Socialist Feminist Theory (Sexual Harassment Workplace)

The theory proposes that there should be no classes in the society. It is argued that tension and conflicts take place in a society where there are two or more groups in the society (Saulnier 2014). Men enjoy a lot power in the traditional society and thus take higher positions in a company and politics. It creates a situation where the subordination of women prevails. The class controlling the factors of production is likely to discriminate and harass other people. It is in this background that it is proposed that all people should be liberated. Rather than having equal opportunities for women, equality of sexes is deemed necessary. Emphasis is laid on ensuring that humans understand their rights and demand for them at any setting. Ending social oppression can be achieved when women are given a chance to protest and demonstrate. It ends the issues of anger, anxiety, and anguish among other issues. Hicks and Dharaman (2016) explains that the end of patriarchy in a society can lead to a better life for all genders. Every person will be entitled to thrive since the ideologies that subject people to make certain decisions are eliminated. The theorists also feel that liberal feminists do not appreciate the level of oppression amongst women and instead, focus is given to the middle and upper class women.

The socialist feminist theory can be applied to deal with sexual harassment in the workplace. It goes beyond focusing on a specific gender and instead, it seeks to create an environment where all workers are given equal rights (Jenkins and Finneman 2018). The classes that exist in a company should be eliminated. The top-level managers should be treated in the same way as the junior workers. Otherwise, protests must be made. This can only take place when workers are aware of their rights. They must not accept ideologies that discriminate them. The company policy and code of conduct should be made with this in mind. The theory seeks to address the foundations of many companies, where men are entitled to better positions and compensation. Chances of females to get top level managerial positions are few while the subordination of women is widely accepted. At the same time, it is argued that the employers are entitled to harassing their workers, male or female, based on the power given to them through a company’s policy. Making protests against this is vital. By appreciating the high levels of oppression amongst the lower class groups, the employers can be made liable for failing to protect all workers.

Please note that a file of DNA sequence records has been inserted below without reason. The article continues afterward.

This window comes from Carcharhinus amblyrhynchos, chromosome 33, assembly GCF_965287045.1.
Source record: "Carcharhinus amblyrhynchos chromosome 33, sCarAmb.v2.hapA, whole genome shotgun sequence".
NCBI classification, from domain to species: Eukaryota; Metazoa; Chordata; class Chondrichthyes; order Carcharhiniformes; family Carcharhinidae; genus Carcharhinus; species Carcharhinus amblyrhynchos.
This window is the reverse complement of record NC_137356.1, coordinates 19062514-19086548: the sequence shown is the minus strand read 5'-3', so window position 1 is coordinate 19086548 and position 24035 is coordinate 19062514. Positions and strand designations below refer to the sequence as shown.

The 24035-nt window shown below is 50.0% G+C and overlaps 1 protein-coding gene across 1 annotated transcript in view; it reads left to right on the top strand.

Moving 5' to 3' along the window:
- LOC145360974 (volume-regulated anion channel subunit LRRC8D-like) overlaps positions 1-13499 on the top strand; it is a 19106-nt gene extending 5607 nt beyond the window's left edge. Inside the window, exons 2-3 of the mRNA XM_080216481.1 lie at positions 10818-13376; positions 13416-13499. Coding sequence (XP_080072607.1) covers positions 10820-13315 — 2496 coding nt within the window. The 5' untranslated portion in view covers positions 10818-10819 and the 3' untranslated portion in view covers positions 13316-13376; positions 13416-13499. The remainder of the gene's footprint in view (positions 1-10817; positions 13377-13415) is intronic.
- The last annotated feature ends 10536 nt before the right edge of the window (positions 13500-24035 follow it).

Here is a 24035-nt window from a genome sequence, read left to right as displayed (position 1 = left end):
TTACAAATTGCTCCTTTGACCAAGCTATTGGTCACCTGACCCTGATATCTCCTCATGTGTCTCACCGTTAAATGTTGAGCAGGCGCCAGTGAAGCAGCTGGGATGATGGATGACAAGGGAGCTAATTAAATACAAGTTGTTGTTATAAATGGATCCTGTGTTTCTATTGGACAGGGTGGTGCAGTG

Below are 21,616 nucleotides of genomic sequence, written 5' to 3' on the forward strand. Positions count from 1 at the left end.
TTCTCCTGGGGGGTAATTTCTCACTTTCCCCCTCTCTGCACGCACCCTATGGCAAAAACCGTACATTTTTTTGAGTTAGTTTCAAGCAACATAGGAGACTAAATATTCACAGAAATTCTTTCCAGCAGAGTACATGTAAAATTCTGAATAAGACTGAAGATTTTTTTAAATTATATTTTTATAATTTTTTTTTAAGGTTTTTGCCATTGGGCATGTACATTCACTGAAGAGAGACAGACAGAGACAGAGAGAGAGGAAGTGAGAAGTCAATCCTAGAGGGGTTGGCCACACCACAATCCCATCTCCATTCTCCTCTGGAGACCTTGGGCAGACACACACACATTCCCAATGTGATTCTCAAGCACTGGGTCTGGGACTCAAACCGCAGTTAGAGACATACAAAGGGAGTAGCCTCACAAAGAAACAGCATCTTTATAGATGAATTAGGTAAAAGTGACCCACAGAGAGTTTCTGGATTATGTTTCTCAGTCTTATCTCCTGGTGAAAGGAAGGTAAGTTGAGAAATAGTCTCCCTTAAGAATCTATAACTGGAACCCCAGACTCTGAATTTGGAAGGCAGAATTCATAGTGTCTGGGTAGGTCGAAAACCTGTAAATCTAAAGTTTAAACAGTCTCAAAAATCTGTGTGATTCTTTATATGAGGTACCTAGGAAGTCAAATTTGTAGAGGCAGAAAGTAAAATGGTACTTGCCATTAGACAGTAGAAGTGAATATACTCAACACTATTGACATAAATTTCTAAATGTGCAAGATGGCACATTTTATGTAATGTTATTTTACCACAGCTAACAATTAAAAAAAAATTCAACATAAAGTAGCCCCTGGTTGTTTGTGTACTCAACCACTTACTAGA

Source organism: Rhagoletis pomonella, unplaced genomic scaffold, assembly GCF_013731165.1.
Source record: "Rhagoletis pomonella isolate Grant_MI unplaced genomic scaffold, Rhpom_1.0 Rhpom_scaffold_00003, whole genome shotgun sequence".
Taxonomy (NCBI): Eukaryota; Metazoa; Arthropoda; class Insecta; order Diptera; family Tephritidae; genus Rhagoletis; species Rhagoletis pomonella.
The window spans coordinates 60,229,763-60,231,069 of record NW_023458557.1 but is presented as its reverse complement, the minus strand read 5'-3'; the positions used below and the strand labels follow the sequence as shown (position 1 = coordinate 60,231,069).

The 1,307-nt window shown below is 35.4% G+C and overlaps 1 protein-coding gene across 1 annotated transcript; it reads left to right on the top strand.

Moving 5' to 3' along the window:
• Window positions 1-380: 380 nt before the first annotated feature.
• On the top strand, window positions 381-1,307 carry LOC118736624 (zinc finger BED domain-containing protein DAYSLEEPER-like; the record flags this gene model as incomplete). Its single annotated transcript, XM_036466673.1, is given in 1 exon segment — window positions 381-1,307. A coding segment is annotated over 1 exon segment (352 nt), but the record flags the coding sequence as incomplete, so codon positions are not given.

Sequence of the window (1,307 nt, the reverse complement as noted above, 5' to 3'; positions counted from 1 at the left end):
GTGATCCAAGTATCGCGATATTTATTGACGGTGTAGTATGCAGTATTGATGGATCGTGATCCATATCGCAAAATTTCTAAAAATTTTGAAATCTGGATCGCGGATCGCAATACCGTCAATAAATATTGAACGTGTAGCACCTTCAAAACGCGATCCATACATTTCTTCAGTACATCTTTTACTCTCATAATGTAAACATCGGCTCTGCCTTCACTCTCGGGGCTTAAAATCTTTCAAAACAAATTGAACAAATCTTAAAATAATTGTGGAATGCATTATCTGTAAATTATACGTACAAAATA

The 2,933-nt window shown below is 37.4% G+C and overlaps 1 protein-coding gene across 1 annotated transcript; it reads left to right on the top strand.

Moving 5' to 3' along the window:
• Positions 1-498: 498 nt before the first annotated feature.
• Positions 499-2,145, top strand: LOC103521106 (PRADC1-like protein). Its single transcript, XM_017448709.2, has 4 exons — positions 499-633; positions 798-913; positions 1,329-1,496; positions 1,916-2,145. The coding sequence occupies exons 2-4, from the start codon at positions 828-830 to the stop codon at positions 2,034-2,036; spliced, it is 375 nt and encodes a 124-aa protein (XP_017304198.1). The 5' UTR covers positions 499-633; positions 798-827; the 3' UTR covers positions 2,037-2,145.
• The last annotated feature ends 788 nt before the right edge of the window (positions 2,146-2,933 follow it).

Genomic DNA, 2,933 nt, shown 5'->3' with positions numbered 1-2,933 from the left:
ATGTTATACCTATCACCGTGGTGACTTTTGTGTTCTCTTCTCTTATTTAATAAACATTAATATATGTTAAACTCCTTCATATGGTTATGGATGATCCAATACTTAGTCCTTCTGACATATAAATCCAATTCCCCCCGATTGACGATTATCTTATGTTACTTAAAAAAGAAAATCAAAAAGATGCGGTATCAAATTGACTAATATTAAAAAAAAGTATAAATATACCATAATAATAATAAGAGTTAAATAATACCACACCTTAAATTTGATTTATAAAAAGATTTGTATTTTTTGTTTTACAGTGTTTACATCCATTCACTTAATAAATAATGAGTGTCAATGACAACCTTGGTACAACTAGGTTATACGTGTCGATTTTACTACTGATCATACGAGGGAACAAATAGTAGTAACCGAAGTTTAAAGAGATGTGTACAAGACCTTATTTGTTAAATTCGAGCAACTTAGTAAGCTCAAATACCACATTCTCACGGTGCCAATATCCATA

Conclusion (Sexual Harassment Workplace)

Certainly, applying the socialist feminism and liberal feminism theories can lead to better working environments. Liberal feminist argue that all genders should have a right to make choices about their sexual orientation and practices. It can create just and fair working conditions. On their part, socialist feminists opine that addressing the issues of oppression by the upper class will create the right working environment. Place your order today for a similar paper, we promise a plagiarism free paper.

Reference List (Sexual Harassment Workplace)

Foote, W E and Fitzgerald, L F 2016, Psychological injury and the law special issue: Sexual harassment. Psychological Injury and Law, vol.9, no.3, pp.203-205.

Hicks S and Dharaman J, 2016, Social work, queer theory and after: A genealogy of sexuality theory in neo-liberal times. British Journal Social Work, vol. 46, no.8, pp 2357-2373.

Jenkins, J and Finneman, T 2018, Gender trouble in the workplace: Applying Judith butler’s theory in perfomativity to news organizations. Feminist Media Studies, vol.18, no.2, pp.157-172.

McDonald, P and Charlesworth, S 2016, Workplace sexual harassment at the margins. Work, Employment and Society, vol. 30, no.1, pp.118-34.

Purdy, A and Levy, N 2010, Experiences of sexual harassment amongst young women workers: An exploration of power and opportunity. Sydney: The Young Worker’s Legal Service.

Saulnier, C F 2014, Feminist theories and social work: Approaches and applications. London: Routledge.

Women’s Health Victoria, 2017, Spotlight on sexual harassment in the workplace. Victoria: Women’s Health Victoria.

Wynen, J 2016, Sexual harassment: The nexus between gender ad workplace authority: Evidence from the Australian public service. Australian Journal of Public Administration, vol.75, no.3, pp.345-58.